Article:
PARYŻ 1900
PARYŻ 1900


In 1900, the world lived the great Universal World Exhibition in Paris. As many as 242 scientific congresses were held on this occasion. The exhibitions organized before World War I were a great opportunity for such events. They had the idea of showing the progress of civilization, which was a result of the development and interaction of science, society and technology. The rich exhibition pavilions referred to historical styles, contrasting with technical innovations. This was the atmosphere of the first “true” Congress of historians, then still under the name of the International Congress of Comparative History.
The chairman of the Congress Bureau was Gaston Boissier, a secretary of the French Academy, who dealt with the history of ancient Rome. The chairman of the Executive Committee, in turn, was a specialist in history of diplomacy René de Maulde-La Clavière, who two years earlier was the main organizer of the International Congress of the History of Diplomacy in La Haye. This conference is considered a kind of “prologue” to the world congresses of historians. Anyway, the idea of international exchange of ideas was born just within the Society of History of Diplomacy . On the one hand, the progressing development of states and the emergence of “new nationalisms”, on the other, the existence of the phenomenon of “globalization” (mondialisation, internationalisation) was observed. Maulde-La Clavière saw world congresses as events on the border between science and politics. The art of diplomacy was considered as a tool enabling the nations to communicate with each other and therefore its historical approach was to be dominant.
The Congress of Paris was held in Collège de France from 23 to 28 of July. It was divided into 8 sections. The first was general history and the history of diplomacy. In the section 21 papers were delivered; it gathered around 300 participants. In the second section – comparative history of institutions and law – 14 papers were presented. In the third, on the history of comparative social economy, 5 papers were delivered, in the fourth, devoted to matters of religion, also 5, history of science up to 20, comparative history of literature 16, history of art and drawing 15. The eighth section – the history of music – was held as a separate International Congress (38 speeches). At the Congress almost a half of the speakers were French. In addition, the results of their research presented several representatives from Italy, Germany, Russia, Sweden, Austria-Hungary, Belgium, Switzerland, Spain, two representatives from Greece, Romania and the Vatican, and one from the United Kingdom, Luxembourg, the Netherlands, Portugal and the USA.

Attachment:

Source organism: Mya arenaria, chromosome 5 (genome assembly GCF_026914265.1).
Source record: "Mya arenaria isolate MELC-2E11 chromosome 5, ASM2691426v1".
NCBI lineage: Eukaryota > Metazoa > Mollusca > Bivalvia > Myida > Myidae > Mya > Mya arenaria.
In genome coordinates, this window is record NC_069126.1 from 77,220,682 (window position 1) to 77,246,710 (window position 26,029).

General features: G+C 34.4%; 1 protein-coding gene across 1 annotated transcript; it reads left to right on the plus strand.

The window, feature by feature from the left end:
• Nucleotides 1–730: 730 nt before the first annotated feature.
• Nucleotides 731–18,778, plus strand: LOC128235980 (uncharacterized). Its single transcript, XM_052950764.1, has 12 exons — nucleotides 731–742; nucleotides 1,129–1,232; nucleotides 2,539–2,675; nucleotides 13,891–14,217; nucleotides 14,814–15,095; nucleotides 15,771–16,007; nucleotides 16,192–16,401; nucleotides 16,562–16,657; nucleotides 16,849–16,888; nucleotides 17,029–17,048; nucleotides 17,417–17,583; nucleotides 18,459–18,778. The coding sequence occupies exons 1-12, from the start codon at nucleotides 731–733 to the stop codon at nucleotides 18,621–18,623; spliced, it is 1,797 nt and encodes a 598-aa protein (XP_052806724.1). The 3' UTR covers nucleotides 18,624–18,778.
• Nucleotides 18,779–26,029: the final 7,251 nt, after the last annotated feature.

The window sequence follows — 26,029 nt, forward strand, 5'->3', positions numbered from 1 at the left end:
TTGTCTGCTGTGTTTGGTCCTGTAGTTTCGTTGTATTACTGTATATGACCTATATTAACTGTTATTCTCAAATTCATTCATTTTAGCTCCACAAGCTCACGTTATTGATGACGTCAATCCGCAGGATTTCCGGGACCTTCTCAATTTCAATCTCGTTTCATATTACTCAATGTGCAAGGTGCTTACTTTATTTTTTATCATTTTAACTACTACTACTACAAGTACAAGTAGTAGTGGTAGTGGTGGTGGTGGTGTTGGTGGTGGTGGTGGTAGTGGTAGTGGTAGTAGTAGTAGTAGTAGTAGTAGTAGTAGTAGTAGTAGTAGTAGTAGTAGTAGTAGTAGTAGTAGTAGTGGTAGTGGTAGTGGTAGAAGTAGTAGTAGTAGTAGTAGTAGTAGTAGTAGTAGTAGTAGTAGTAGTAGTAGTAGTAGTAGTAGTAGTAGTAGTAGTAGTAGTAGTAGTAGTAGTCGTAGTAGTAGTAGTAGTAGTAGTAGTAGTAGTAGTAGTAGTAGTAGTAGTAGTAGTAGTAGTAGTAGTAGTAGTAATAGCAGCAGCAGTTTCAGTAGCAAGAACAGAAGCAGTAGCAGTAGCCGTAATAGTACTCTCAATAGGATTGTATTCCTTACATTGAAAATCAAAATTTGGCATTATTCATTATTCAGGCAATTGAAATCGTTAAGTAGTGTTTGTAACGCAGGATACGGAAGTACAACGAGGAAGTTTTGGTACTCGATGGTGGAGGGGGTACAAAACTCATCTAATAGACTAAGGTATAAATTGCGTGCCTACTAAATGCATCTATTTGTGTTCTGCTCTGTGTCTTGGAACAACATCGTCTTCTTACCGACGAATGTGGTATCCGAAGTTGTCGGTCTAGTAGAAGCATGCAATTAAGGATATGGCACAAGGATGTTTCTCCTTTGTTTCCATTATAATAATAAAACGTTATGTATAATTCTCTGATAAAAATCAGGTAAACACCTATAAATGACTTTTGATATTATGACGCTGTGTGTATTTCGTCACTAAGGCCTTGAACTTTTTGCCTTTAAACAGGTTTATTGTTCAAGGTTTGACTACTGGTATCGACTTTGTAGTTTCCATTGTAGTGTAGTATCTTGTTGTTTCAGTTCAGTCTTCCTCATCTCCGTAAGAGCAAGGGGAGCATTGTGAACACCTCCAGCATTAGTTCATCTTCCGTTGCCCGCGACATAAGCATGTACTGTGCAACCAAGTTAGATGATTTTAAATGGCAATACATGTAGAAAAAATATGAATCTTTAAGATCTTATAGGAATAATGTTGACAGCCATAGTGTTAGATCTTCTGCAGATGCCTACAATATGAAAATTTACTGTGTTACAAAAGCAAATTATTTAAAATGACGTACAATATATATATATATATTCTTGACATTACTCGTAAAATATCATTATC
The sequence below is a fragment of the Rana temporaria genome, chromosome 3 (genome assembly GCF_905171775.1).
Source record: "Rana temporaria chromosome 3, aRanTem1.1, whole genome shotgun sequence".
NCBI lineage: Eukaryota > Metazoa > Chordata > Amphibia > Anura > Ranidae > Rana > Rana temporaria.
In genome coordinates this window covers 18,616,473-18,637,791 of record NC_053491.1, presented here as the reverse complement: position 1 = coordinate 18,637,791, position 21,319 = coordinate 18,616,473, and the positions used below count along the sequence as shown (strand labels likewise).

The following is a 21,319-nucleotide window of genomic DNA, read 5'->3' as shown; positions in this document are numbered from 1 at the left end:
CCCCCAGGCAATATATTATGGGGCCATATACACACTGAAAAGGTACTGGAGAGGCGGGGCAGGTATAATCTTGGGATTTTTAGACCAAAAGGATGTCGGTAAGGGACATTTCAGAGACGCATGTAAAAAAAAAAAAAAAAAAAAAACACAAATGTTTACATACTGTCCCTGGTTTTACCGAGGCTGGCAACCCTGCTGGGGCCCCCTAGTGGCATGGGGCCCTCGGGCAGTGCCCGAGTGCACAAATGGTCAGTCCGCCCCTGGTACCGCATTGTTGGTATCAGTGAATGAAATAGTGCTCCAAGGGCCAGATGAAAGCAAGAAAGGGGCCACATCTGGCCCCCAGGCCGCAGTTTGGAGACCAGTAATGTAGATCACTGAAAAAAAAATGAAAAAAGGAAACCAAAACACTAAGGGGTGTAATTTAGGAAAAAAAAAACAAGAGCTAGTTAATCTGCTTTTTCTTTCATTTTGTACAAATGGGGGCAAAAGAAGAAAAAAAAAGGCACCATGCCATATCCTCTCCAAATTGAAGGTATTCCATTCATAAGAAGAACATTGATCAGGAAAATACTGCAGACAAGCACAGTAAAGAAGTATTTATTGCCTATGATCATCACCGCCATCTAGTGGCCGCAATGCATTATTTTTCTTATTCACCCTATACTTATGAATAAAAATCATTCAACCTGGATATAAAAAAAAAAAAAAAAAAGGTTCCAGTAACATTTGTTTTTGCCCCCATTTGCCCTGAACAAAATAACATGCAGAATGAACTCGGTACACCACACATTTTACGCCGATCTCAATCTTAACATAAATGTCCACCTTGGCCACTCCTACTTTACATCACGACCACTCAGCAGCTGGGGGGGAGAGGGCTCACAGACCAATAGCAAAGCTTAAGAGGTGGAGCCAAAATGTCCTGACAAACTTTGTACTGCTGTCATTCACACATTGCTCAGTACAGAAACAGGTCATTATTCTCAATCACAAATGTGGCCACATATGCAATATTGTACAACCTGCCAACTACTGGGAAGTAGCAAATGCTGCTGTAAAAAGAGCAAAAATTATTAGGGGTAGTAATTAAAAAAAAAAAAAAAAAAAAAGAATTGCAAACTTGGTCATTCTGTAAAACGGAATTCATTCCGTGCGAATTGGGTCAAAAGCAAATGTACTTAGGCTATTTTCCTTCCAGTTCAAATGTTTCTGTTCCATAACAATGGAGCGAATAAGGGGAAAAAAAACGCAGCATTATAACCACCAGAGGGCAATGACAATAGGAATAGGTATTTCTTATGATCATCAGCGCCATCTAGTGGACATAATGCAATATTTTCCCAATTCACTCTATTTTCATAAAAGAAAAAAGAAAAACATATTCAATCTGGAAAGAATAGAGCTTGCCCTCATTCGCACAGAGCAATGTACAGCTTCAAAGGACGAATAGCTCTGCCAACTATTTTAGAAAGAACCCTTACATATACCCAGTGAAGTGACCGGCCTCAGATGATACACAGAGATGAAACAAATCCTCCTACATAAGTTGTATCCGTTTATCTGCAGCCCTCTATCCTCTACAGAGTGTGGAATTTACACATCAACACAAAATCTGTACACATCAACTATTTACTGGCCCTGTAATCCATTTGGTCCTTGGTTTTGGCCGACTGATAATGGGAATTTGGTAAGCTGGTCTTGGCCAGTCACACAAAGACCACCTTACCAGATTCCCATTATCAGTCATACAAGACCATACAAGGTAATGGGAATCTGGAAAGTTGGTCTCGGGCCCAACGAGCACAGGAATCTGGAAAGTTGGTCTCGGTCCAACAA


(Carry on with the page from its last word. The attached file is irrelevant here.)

Henri Houssaye, a chairman of the organizing committee of the first section, said that the classical method of the historical research had been renewed. Greater emphasis has been placed on critiques of sources, and public and private archives were increasingly willing to share their collections. History was no longer written by great leaders, so the contemporary historian should have paid due attention to facts and truth, and these were in the documents. It is characteristic that not only historians but also representatives of the governments of some countries chaired this section. The papers were mainly devoted to political history, although there were also topics that probably did not match other sections.
During the meeting of second section, its chairman, Adhémar Esmain, noted that the comparative method was new also in the field of law. In this section, there were commentaries about the history of law in individual countries, but also about the issue of natural law or law in French colonies. In the third section, the leading theme were guilds , in the fourth, among others topics Roman Catholics, Greek Catholics and Protestants were compared, and in the fifth covered issues from technical sciences, through biology, geography, to medicine were raised. The sixth section, in turn, focused on the literature of European countries and its interactions, while in the seventh the papers concerned mainly Italian, French, German and Greek art. The Congress of the History of Music was divided into groups that corresponded to the epochs – Antiquity, the Middle Ages and Modern Times.
The Congress in Paris gave a chance to speak about their own history to historians from smaller countries, sometimes treated marginally. This was assessed by later historians as a symbol and sign of the coming out of these countries from under shadow of great powers. The outcome of the Congress was the seven-volume publication of the papers publishing house (not all papers were included). Moreover, the new journal “Revue de synthèse historique” appeared, which was founded by Henri Berr, who invited to international and interdisciplinary cooperation.


  • Congrès international d’histoire comparée. Annales internationales d’histoire. Congrès de Paris 1900, vol. 1-7, Paris 1901
  • A. Dubois, Der erste internationale Historikerkongress in Paris 1900, 2014; (8.12.2019)
  • G. Hübinger, B. Picht, E. Dabrowska, Cultures historiques et politique scientifique. Les congrès internationaux des historiens avant la Première Guerre mondiale, „Revue germanique internationale”, no. 12, 2010, p. 175–191
  • „Le Figaro”, 24 VII 1900, p. 2
  • Rapport général sur les congrès de l’exposition par M. de Chasseloup-Laubat. Exposition universelle internationale de 1900 à Paris, Paris 1906
  • A. Rasmussen, Les Congrès internationaux liés aux Expositions universelles de Paris (1867-1900), „Cahiers Georges Sorel”, no. 7, 1989, p. 23–44

Magdalena Heruday-Kiełczewska